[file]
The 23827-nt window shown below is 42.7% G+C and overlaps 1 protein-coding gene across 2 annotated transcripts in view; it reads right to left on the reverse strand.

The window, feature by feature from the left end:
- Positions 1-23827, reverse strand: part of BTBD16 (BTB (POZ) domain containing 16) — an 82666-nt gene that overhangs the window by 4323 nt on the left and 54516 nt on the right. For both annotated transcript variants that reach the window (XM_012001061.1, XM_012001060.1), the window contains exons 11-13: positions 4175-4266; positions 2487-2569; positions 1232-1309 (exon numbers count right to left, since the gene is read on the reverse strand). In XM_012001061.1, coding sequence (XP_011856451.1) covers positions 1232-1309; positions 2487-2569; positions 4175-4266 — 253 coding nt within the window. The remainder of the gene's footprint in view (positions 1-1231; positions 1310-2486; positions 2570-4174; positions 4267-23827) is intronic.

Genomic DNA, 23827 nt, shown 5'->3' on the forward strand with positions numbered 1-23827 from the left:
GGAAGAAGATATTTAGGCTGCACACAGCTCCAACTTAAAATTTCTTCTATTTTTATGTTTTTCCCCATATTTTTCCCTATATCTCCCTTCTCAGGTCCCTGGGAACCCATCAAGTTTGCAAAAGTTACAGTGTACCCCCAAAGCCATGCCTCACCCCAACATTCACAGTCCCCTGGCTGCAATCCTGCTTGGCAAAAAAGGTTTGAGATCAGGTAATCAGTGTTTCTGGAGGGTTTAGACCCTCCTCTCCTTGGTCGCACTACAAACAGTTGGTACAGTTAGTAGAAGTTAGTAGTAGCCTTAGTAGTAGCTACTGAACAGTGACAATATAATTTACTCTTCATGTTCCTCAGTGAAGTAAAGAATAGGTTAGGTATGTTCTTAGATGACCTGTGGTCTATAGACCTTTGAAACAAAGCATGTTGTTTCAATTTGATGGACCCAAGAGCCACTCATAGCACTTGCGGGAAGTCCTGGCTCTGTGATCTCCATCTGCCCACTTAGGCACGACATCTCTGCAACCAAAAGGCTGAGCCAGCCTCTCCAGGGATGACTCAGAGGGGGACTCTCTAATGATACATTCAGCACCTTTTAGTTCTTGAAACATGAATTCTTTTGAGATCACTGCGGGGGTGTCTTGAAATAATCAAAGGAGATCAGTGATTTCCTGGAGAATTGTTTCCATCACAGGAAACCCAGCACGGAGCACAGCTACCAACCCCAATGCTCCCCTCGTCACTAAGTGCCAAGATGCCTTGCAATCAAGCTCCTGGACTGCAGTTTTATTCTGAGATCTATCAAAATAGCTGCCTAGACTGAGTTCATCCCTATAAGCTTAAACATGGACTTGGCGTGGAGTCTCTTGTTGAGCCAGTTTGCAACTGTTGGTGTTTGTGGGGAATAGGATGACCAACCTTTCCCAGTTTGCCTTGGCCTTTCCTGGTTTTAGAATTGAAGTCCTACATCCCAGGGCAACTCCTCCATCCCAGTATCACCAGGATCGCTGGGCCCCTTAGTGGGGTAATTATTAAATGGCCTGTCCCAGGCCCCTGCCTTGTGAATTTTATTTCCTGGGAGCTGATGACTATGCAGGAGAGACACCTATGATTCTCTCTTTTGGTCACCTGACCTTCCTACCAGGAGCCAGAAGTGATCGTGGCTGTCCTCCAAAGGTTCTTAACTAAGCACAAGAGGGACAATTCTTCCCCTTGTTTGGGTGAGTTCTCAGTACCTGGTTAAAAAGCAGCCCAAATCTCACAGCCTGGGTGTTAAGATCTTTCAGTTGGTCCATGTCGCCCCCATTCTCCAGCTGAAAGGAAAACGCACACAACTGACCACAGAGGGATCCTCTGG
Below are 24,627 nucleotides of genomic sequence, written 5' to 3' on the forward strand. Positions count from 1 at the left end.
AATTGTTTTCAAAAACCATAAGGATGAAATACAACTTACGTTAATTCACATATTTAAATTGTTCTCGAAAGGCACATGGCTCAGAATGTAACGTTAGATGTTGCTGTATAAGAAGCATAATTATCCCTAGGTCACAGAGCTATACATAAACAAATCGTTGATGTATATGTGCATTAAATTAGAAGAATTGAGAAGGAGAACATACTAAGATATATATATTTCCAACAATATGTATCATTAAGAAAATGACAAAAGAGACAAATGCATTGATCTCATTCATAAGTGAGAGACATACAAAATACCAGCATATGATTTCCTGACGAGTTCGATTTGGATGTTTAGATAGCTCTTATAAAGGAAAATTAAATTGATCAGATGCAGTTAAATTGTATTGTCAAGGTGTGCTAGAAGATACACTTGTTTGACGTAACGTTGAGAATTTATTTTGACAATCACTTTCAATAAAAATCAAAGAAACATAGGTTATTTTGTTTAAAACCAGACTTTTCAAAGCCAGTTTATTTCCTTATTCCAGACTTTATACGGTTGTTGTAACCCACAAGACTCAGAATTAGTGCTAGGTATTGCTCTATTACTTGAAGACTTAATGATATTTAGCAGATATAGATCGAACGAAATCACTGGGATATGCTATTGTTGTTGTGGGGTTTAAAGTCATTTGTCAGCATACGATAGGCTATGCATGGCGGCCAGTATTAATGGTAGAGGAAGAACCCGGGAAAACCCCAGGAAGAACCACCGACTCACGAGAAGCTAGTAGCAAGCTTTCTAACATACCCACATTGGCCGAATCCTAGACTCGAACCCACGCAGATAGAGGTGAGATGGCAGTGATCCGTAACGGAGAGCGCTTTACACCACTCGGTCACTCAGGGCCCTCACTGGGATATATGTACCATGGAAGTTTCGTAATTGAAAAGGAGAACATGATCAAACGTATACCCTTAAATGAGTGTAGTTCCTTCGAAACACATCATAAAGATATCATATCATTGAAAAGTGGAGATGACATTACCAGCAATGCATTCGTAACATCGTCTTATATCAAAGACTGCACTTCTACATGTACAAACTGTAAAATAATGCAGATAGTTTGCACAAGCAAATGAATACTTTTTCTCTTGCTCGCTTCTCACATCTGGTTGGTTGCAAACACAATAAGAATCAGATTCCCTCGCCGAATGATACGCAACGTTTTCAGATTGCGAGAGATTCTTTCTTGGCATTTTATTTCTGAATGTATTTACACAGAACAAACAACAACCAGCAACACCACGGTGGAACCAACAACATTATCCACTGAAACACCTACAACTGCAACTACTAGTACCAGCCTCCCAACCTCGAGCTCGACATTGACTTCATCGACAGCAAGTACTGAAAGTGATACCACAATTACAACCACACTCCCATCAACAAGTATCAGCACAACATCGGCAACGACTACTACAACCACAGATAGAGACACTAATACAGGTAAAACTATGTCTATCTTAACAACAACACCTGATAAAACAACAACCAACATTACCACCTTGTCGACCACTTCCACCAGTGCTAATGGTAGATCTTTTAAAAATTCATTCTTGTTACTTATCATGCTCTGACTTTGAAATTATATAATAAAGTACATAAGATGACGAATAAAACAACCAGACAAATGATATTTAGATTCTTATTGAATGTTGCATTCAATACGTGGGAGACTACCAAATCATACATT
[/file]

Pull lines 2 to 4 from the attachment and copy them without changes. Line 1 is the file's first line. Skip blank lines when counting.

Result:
The window, feature by feature from the left end:
- Positions 1-23827, reverse strand: part of BTBD16 (BTB (POZ) domain containing 16) — an 82666-nt gene that overhangs the window by 4323 nt on the left and 54516 nt on the right. For both annotated transcript variants that reach the window (XM_012001061.1, XM_012001060.1), the window contains exons 11-13: positions 4175-4266; positions 2487-2569; positions 1232-1309 (exon numbers count right to left, since the gene is read on the reverse strand). In XM_012001061.1, coding sequence (XP_011856451.1) covers positions 1232-1309; positions 2487-2569; positions 4175-4266 — 253 coding nt within the window. The remainder of the gene's footprint in view (positions 1-1231; positions 1310-2486; positions 2570-4174; positions 4267-23827) is intronic.

Genomic DNA, 23827 nt, shown 5'->3' on the forward strand with positions numbered 1-23827 from the left: